Now give the lowest possible number to the double bond of alkene. In case of cycloalkane, the double bond will get always one number. Alkenes with same molecular formula but different position of double bond are called as constitutional (positional) isomers of each other.

The substituent of the alkene must be indicated with the position of them. In the presence of more than one substituent, the name of substituent must be written in alphabetical order. The cis and trans-isomers can be identified as cis and trans prefix before the root word followed by –ene suffix.
 For Example: In CH3CH=CH2,  the functional group is an alkene that indicated by suffix –ene. The longest chain or parent chain  contains three carbon atoms therefore the root word would be prop and complete name would be propene. Similarly in this alkene
Alkanes

the functional group is same that is –ene with root word But- as there are four carbon atoms in the parent chain. The position of double bond is in between C-2 and C-3 therefore the IUPAC name would be  but-2-ene or 2-butene. In case of cyclic alkenes like

Butane
the functional group is –ene with longest continuous chain of six carbon atoms. Therefore the root word would be Hex-. The cyclic structure of alkene indicates by Cyclo-prefix.  Hence the name of alkene would be Cyclohexene.  In case of branched alkenes like (CH3)2CHCH=CHCH3, the longest chain or parent chain contains five carbon atoms, hence root word would be pent-.  

The double bond is placed between C-2 and C-3, hence the locant would be 2-. There is a substituent methyl- at C-4 position, so the IUPAC name of molecule would be 4-methylpent-2-ene or 4-methyl-2-pentene.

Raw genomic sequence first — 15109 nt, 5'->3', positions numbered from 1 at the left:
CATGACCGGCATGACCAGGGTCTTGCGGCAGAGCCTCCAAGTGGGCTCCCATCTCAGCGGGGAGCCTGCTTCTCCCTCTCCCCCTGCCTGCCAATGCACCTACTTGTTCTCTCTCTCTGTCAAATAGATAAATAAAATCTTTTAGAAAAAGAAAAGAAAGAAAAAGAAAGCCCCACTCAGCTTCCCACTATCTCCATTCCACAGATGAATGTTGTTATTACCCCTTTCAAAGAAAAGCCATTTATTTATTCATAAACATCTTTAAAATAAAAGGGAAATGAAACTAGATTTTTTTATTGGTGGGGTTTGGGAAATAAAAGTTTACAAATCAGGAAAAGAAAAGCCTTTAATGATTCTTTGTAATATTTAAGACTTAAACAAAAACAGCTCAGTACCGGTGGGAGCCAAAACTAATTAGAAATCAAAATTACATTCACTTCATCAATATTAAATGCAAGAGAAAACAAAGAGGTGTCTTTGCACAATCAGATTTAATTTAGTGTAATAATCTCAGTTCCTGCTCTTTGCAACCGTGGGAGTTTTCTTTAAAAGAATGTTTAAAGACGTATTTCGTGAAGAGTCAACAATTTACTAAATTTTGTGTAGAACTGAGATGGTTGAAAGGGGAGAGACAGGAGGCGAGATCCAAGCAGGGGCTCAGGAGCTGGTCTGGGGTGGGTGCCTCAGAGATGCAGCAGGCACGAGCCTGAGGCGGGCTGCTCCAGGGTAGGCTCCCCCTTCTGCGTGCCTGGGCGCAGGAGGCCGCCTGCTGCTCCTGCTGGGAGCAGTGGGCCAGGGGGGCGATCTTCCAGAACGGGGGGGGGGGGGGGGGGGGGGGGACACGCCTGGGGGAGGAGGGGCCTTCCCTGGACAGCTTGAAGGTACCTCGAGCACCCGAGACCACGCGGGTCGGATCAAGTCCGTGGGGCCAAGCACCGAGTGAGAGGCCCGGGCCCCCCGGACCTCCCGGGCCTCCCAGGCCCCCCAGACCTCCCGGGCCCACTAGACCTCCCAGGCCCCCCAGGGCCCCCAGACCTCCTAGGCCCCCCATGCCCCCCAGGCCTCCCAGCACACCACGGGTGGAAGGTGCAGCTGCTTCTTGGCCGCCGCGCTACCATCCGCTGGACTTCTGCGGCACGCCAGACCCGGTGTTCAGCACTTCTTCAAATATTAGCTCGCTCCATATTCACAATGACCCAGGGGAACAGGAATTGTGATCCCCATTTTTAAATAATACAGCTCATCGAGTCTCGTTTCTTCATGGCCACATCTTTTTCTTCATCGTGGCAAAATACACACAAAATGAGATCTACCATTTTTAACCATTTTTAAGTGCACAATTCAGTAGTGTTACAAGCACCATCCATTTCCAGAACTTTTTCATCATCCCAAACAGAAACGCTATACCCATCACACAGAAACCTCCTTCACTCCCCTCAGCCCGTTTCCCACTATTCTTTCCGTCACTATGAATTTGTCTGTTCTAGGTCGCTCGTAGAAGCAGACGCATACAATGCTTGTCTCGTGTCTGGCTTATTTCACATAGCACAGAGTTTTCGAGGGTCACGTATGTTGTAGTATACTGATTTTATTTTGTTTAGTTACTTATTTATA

Preparation of Alkenes

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There are many preparation methods of alkenes. Let’s have a look on some of the preparation methods of alkene:

Dehydration of alcohols: In the presence of catalyst like strong acid or aluminium chloride and high temperature alcohols dehydrate to form alkenes. As the branching of alcohols increases, the reactivity of alcohols increases and dehydration will occur with high speed. In other words, tertiary alcohols are more reactive and easily dehydrate at 25°– 80°C to form alkenes whereas primary alcohols requires 170° - 180°C for dehydration.
The simplest example is dehydration of ethanol to form ethene:

$CH_3CH_2OH \to CH_2=CH_2+H_2O$

Ethanol vapor is passed over heated Al2O3 powder to give ethene and water vapour. Similar dehydration can proceed in the presence of acid catalyst like concentrated sulphuric acid or concentrated phosphoric(V) acid.
Dehydrohalogenation of haloalkanes: Alkenes can also form with the help of alkyl halides by dehydrohalogenation reaction in the presence of alcoholic potassium hydroxide. For example dehydrohalogenation of bromoethane in the presence of alcoholic potassium hydroxide leads to the formation of ethene with potassium bromide and water as given below;